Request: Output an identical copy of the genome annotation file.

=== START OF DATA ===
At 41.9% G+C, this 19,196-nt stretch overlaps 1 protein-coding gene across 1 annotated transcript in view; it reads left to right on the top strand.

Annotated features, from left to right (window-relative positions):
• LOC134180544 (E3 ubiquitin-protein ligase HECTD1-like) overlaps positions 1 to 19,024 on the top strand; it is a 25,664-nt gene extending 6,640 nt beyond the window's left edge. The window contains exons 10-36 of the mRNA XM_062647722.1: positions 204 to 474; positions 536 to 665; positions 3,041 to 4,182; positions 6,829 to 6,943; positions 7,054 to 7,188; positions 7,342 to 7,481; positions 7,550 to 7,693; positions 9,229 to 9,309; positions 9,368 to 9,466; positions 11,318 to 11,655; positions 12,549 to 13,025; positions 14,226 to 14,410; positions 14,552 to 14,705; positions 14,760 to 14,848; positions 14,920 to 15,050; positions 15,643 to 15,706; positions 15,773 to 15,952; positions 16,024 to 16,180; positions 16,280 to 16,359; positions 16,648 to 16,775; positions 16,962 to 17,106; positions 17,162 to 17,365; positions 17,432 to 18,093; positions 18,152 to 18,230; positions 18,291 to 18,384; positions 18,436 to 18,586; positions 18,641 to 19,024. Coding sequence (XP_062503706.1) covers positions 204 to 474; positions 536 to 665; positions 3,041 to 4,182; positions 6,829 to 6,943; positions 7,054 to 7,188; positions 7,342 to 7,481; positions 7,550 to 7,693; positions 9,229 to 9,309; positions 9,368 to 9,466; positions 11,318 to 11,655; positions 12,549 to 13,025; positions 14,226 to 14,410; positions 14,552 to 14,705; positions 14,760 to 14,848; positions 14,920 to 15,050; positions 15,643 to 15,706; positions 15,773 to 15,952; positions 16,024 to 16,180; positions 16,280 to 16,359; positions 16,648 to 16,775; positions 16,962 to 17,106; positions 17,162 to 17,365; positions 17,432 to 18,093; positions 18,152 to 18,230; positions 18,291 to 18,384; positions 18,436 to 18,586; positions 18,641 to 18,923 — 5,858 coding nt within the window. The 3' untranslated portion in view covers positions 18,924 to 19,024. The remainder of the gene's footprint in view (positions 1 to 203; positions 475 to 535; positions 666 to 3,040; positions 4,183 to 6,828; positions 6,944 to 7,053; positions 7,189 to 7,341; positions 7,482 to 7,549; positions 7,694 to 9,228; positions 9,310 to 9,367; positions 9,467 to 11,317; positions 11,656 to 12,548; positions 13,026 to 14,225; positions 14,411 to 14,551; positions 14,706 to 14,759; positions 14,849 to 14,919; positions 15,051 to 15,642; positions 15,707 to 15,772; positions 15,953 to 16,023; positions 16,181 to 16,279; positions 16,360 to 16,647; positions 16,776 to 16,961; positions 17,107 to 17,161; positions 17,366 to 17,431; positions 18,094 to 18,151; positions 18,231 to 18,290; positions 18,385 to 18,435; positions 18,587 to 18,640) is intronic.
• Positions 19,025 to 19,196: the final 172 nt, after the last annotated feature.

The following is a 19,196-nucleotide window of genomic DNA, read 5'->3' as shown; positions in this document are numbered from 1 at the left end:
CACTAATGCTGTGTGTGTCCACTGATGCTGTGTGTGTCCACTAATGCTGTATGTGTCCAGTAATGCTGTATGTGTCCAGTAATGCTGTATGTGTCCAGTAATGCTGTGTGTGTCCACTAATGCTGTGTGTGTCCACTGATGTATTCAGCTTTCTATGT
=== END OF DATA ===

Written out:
At 41.9% G+C, this 19,196-nt stretch overlaps 1 protein-coding gene across 1 annotated transcript in view; it reads left to right on the top strand.

Annotated features, from left to right (window-relative positions):
• LOC134180544 (E3 ubiquitin-protein ligase HECTD1-like) overlaps positions 1 to 19,024 on the top strand; it is a 25,664-nt gene extending 6,640 nt beyond the window's left edge. The window contains exons 10-36 of the mRNA XM_062647722.1: positions 204 to 474; positions 536 to 665; positions 3,041 to 4,182; positions 6,829 to 6,943; positions 7,054 to 7,188; positions 7,342 to 7,481; positions 7,550 to 7,693; positions 9,229 to 9,309; positions 9,368 to 9,466; positions 11,318 to 11,655; positions 12,549 to 13,025; positions 14,226 to 14,410; positions 14,552 to 14,705; positions 14,760 to 14,848; positions 14,920 to 15,050; positions 15,643 to 15,706; positions 15,773 to 15,952; positions 16,024 to 16,180; positions 16,280 to 16,359; positions 16,648 to 16,775; positions 16,962 to 17,106; positions 17,162 to 17,365; positions 17,432 to 18,093; positions 18,152 to 18,230; positions 18,291 to 18,384; positions 18,436 to 18,586; positions 18,641 to 19,024. Coding sequence (XP_062503706.1) covers positions 204 to 474; positions 536 to 665; positions 3,041 to 4,182; positions 6,829 to 6,943; positions 7,054 to 7,188; positions 7,342 to 7,481; positions 7,550 to 7,693; positions 9,229 to 9,309; positions 9,368 to 9,466; positions 11,318 to 11,655; positions 12,549 to 13,025; positions 14,226 to 14,410; positions 14,552 to 14,705; positions 14,760 to 14,848; positions 14,920 to 15,050; positions 15,643 to 15,706; positions 15,773 to 15,952; positions 16,024 to 16,180; positions 16,280 to 16,359; positions 16,648 to 16,775; positions 16,962 to 17,106; positions 17,162 to 17,365; positions 17,432 to 18,093; positions 18,152 to 18,230; positions 18,291 to 18,384; positions 18,436 to 18,586; positions 18,641 to 18,923 — 5,858 coding nt within the window. The 3' untranslated portion in view covers positions 18,924 to 19,024. The remainder of the gene's footprint in view (positions 1 to 203; positions 475 to 535; positions 666 to 3,040; positions 4,183 to 6,828; positions 6,944 to 7,053; positions 7,189 to 7,341; positions 7,482 to 7,549; positions 7,694 to 9,228; positions 9,310 to 9,367; positions 9,467 to 11,317; positions 11,656 to 12,548; positions 13,026 to 14,225; positions 14,411 to 14,551; positions 14,706 to 14,759; positions 14,849 to 14,919; positions 15,051 to 15,642; positions 15,707 to 15,772; positions 15,953 to 16,023; positions 16,181 to 16,279; positions 16,360 to 16,647; positions 16,776 to 16,961; positions 17,107 to 17,161; positions 17,366 to 17,431; positions 18,094 to 18,151; positions 18,231 to 18,290; positions 18,385 to 18,435; positions 18,587 to 18,640) is intronic.
• Positions 19,025 to 19,196: the final 172 nt, after the last annotated feature.

The following is a 19,196-nucleotide window of genomic DNA, read 5'->3' as shown; positions in this document are numbered from 1 at the left end:
CACTAATGCTGTGTGTGTCCACTGATGCTGTGTGTGTCCACTAATGCTGTATGTGTCCAGTAATGCTGTATGTGTCCAGTAATGCTGTATGTGTCCAGTAATGCTGTGTGTGTCCACTAATGCTGTGTGTGTCCACTGATGTATTCAGCTTTCTATGT